US10203975B2 - Virtual machine template management - Google Patents

Virtual machine template management Download PDF

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US10203975B2
US10203975B2 US14/288,570 US201414288570A US10203975B2 US 10203975 B2 US10203975 B2 US 10203975B2 US 201414288570 A US201414288570 A US 201414288570A US 10203975 B2 US10203975 B2 US 10203975B2
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volume
virtual machine
cow
template
chain
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Maor Lipchuk
Daniel Erez
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Red Hat Israel Ltd
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    • GPHYSICS
    • G06COMPUTING; CALCULATING; COUNTING
    • G06FELECTRIC DIGITAL DATA PROCESSING
    • G06F9/00Arrangements for program control, e.g. control units
    • G06F9/06Arrangements for program control, e.g. control units using stored programs, i.e. using an internal store of processing equipment to receive or retain programs
    • G06F9/44Arrangements for executing specific programs
    • G06F9/455Emulation; Interpretation; Software simulation, e.g. virtualisation or emulation of application or operating system execution engines
    • G06F9/45533Hypervisors; Virtual machine monitors
    • G06F9/45558Hypervisor-specific management and integration aspects
    • GPHYSICS
    • G06COMPUTING; CALCULATING; COUNTING
    • G06FELECTRIC DIGITAL DATA PROCESSING
    • G06F8/00Arrangements for software engineering
    • G06F8/60Software deployment
    • G06F8/61Installation
    • G06F8/63Image based installation; Cloning; Build to order
    • GPHYSICS
    • G06COMPUTING; CALCULATING; COUNTING
    • G06FELECTRIC DIGITAL DATA PROCESSING
    • G06F9/00Arrangements for program control, e.g. control units
    • G06F9/06Arrangements for program control, e.g. control units using stored programs, i.e. using an internal store of processing equipment to receive or retain programs
    • G06F9/44Arrangements for executing specific programs
    • G06F9/455Emulation; Interpretation; Software simulation, e.g. virtualisation or emulation of application or operating system execution engines
    • G06F9/45533Hypervisors; Virtual machine monitors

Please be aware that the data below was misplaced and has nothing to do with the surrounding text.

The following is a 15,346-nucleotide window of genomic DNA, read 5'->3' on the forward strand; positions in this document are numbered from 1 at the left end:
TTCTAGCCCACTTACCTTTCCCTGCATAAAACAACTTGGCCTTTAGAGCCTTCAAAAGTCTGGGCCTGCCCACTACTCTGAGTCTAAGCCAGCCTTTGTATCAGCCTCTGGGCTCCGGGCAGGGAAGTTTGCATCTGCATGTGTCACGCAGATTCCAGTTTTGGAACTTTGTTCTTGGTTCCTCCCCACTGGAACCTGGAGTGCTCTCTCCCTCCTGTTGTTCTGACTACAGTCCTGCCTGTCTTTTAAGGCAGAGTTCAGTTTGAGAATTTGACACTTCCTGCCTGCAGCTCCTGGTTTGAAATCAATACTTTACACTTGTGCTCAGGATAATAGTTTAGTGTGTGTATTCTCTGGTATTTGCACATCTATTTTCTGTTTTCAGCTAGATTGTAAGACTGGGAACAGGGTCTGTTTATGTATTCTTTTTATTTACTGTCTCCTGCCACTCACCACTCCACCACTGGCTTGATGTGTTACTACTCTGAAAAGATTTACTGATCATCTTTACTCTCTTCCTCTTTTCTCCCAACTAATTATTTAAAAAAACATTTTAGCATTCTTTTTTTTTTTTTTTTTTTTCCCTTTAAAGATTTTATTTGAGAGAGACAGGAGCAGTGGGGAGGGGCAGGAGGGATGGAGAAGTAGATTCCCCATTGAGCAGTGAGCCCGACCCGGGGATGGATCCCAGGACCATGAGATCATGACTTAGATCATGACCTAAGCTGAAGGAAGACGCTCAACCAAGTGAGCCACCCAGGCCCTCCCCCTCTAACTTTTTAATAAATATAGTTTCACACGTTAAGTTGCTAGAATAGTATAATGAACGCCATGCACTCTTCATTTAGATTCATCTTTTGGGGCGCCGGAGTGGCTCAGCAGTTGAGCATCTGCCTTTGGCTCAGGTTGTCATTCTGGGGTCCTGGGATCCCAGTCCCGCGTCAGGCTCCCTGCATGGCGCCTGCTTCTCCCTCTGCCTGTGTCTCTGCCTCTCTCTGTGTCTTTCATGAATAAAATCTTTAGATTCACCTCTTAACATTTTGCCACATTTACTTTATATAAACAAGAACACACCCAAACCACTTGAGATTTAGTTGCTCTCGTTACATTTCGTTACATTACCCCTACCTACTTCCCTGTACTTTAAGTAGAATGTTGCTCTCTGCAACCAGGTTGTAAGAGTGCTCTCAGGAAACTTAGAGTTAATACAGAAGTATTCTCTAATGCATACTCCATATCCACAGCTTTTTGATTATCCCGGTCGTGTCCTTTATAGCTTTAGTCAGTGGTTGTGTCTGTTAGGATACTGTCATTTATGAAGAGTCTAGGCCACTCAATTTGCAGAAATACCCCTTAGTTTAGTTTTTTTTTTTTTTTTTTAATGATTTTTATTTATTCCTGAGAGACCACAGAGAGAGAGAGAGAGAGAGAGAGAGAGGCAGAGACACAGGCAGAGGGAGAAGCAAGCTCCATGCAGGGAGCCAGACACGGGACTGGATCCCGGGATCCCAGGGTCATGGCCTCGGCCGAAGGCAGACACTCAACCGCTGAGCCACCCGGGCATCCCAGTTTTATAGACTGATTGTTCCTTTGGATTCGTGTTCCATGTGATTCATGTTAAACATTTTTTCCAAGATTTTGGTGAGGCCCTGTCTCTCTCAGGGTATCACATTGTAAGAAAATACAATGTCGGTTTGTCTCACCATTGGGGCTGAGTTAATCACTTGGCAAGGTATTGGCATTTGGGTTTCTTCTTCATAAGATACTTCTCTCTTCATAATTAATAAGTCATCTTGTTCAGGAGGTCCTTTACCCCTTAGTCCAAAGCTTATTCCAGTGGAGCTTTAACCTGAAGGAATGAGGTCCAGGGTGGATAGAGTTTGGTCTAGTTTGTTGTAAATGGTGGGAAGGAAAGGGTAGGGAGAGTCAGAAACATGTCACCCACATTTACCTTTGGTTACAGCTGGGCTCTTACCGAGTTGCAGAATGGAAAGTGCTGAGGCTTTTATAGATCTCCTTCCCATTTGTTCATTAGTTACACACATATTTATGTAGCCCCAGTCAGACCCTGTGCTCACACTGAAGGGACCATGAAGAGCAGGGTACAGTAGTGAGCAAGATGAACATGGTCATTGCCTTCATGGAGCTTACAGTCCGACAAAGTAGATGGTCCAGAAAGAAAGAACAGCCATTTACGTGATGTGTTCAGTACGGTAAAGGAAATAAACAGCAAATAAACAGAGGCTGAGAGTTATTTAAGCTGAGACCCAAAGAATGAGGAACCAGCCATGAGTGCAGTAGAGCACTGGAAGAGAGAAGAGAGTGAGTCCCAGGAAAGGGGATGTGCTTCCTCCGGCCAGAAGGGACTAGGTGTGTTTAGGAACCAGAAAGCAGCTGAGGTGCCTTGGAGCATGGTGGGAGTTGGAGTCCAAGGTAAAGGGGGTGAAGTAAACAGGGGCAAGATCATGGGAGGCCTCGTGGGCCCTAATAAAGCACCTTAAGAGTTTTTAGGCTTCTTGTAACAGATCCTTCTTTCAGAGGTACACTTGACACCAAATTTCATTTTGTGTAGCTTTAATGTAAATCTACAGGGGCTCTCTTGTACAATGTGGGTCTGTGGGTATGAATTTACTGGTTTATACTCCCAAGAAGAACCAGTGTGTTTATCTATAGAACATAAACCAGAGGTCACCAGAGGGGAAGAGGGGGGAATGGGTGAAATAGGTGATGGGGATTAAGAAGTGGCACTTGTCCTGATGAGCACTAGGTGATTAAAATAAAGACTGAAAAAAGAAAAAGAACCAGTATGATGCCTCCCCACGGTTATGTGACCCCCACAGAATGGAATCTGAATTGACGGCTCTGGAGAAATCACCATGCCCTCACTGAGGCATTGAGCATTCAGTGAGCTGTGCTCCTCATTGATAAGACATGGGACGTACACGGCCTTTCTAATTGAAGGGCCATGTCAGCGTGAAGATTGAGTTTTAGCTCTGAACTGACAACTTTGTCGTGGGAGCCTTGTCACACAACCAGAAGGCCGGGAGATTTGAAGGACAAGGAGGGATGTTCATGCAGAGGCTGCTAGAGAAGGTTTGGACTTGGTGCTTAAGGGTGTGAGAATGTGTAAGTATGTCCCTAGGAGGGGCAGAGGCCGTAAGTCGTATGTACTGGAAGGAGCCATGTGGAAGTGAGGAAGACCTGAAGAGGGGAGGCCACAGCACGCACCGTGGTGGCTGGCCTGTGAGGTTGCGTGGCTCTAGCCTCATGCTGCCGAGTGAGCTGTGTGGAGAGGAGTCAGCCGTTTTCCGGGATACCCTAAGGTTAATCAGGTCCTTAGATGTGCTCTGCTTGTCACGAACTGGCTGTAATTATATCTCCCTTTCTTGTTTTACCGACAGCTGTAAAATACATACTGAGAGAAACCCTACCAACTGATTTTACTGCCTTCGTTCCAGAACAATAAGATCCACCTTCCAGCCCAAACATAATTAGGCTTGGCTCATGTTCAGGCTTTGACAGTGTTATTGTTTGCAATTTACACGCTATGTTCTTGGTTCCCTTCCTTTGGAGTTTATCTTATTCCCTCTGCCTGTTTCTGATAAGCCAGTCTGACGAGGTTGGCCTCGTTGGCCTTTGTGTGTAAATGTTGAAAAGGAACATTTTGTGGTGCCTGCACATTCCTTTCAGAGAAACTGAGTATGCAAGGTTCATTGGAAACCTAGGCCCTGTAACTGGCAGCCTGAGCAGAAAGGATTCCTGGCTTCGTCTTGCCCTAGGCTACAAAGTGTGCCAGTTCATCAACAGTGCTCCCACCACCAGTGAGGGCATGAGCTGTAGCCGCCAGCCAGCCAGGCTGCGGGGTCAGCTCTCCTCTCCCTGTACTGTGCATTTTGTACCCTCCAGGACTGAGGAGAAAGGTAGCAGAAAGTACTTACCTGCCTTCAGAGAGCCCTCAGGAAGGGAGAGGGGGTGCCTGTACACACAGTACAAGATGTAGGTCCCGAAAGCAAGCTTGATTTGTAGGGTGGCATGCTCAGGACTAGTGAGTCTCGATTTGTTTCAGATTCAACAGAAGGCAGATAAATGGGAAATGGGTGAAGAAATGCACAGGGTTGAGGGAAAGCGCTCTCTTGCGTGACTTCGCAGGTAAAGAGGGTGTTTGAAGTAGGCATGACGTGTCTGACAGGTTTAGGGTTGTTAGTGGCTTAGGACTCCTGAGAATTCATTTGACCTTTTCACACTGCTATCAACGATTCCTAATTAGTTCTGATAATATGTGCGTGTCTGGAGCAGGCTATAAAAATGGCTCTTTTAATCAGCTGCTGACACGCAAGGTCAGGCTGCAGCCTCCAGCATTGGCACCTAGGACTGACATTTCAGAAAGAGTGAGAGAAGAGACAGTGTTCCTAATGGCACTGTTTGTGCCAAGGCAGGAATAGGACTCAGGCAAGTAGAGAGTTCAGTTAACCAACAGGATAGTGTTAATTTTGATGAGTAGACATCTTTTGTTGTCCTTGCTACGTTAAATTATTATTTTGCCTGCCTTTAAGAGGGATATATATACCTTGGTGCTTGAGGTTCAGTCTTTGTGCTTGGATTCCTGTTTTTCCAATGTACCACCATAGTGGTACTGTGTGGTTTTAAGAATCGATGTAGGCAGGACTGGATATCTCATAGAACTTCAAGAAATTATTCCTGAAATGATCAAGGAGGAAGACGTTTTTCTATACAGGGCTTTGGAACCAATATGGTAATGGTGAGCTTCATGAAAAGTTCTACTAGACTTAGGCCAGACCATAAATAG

• G06F9/45558Hypervisor-specific management and integration aspects
    • G06F2009/45562Creating, deleting, cloning virtual machine instances

Abstract

Systems and methods for managing virtual machine templates. An example method may comprise: identifying, by a computer system, a virtual machine snapshot represented by a volume chain comprising one or more copy-on-write (COW) volumes; and creating, based on the virtual machine snapshot, a virtual machine template represented by a new COW volume, wherein the new COW volume comprises data from the COW volumes of the volume chain.

Description

TECHNICAL FIELD

The present disclosure is generally related to virtualized computer systems, and is more specifically related to virtual machine template management.

BACKGROUND

Virtualization may be viewed as abstraction of some physical components into logical objects in order to allow running various software modules, for example, multiple operating systems, concurrently and in isolation from other software modules, on one or more interconnected physical computer systems. Virtualization allows, for example, consolidating multiple physical servers into one physical server running multiple virtual machines in order to improve the hardware utilization rate. Virtualization may be achieved by running a software layer, often referred to as “hypervisor,” above the hardware and below the virtual machines. A hypervisor may run directly on the server hardware without an operating system beneath it or as an application running under a traditional operating system. A hypervisor may abstract the physical layer and present this abstraction to virtual machines to use, by providing interfaces between the underlying hardware and virtual devices of virtual machines. Processor virtualization may be implemented by the hypervisor scheduling time slots on one or more physical processors for a virtual machine, rather than a virtual machine actually having a dedicated physical processor. Memory virtualization may be implemented by employing a page table (PT) which is a memory structure translating virtual memory addresses to physical memory addresses.

BRIEF DESCRIPTION OF THE DRAWINGS

The present disclosure is illustrated by way of examples, and not by way of limitation, and may be more fully understood with references to the following detailed description when considered in connection with the figures, in which:

FIG. 1 depicts a high-level component diagram of one illustrative example of a distributed computer system representing a virtualized environment operating in accordance with one or more aspects of the present disclosure;

FIG. 2 schematically illustrates creating a virtual machine template based on a virtual machine snapshot represented by a disk image comprising a chain of volumes, in accordance with one or more aspects of the present disclosure;

FIG. 3 depicts a flow diagram of a method for creating and/or exporting a virtual machine template based on a snapshot of the virtual machine, in accordance with one or more aspects of the present disclosure; and